Many years ago, a friend and I were driving back from York University. We were stopped at a traffic light when he let his foot off of the brake just long enough to bump to the car in front of him. The police arrived and offered my friend two choices: take a ticket for careless driving (for being too close to the driver in front of him) or for dangerous driving. There was barely a dent on either car.
Careless driving’s definition hasn’t changed, but we have. There are many distractions for drivers — cellphones, navigation systems, entertainment systems — that we didn’t have not that long ago. Our driving environment has changed: There are more vehicles on a finite stretch of road. So let’s take a refresher on how a driver could find him or herself in serious trouble for not paying enough attention behind the wheel and pay for it in car insurance premiums for years.
Under Ontario’s Highway Traffic Act section 130 (1), careless driving is defined as, “Every person is guilty of the offence of driving carelessly who drives a vehicle or street car on a highway without due care and attention or without reasonable consideration for other persons using the highway.”
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Careless or dangerous driving: what’s the difference?
The officer's judgment determines if your driving behaviour is a traffic violation or a criminal offence. Either charge carries significant penalties if you are convicted:
- Careless driving is driving without due care and attention or without reasonable consideration for other persons using the highway. A careless driving conviction in Ontario includes six demerit points on your licence, a fine between $400 and $2,000, possible imprisonment for up to six months, and a suspended licence for up to two years.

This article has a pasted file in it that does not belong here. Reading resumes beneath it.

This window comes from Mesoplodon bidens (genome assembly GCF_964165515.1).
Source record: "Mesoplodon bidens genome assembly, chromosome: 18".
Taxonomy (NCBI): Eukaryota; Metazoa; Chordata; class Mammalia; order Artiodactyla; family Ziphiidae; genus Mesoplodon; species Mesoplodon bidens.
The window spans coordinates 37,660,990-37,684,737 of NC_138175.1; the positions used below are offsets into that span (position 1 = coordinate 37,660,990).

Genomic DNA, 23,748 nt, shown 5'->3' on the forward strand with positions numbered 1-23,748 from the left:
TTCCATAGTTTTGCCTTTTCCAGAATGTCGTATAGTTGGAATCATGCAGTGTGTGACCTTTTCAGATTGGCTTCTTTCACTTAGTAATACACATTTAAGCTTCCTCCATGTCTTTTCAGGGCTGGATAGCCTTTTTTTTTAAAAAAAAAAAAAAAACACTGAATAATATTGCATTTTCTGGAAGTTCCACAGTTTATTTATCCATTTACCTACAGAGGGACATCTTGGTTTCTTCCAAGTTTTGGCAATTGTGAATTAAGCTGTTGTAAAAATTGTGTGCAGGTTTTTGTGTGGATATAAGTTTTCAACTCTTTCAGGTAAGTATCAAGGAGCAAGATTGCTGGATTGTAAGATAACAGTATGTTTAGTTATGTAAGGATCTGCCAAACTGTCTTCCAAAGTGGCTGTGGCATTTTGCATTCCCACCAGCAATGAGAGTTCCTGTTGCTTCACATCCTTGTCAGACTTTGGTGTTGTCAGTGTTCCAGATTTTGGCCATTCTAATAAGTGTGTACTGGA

- Dangerous driving consists of driving a vehicle in a way that is “dangerous to the public”, taking into account the circumstances of the incident, including traffic, weather conditions, and “the use of the place that can be reasonably expected.” In Ontario, this offence carries a minimum year-long driving ban, a criminal record, and a $1,000 fine for a first offence.
Depending on the circumstances, a police officer can construe any of these actions as careless or dangerous driving:
- Failing to check your mirror before reversing or entering traffic.
- Failing to maintain a safe distance from other vehicles.
- Excessive speeding, racing, or stunt driving.
- Incidents involving cyclists or pedestrians.
- Distraction because of use of mobile devices.
- Running a red light or stop sign — which can include the so-called “rolling stop,” in which a driver doesn’t come to a complete stop.
- Any event that reflects a lack of adequate care.
There’s a lot of judgment involved in such incidents — on behalf of the driver, the police, and prosecutors that deal with them. And the difference between the two charges can be, in financial terms, huge for insurance premiums, the criminal nature of the charge aside. At a minimum, a careless driving conviction will increase your car insurance premium significantly for up to three years.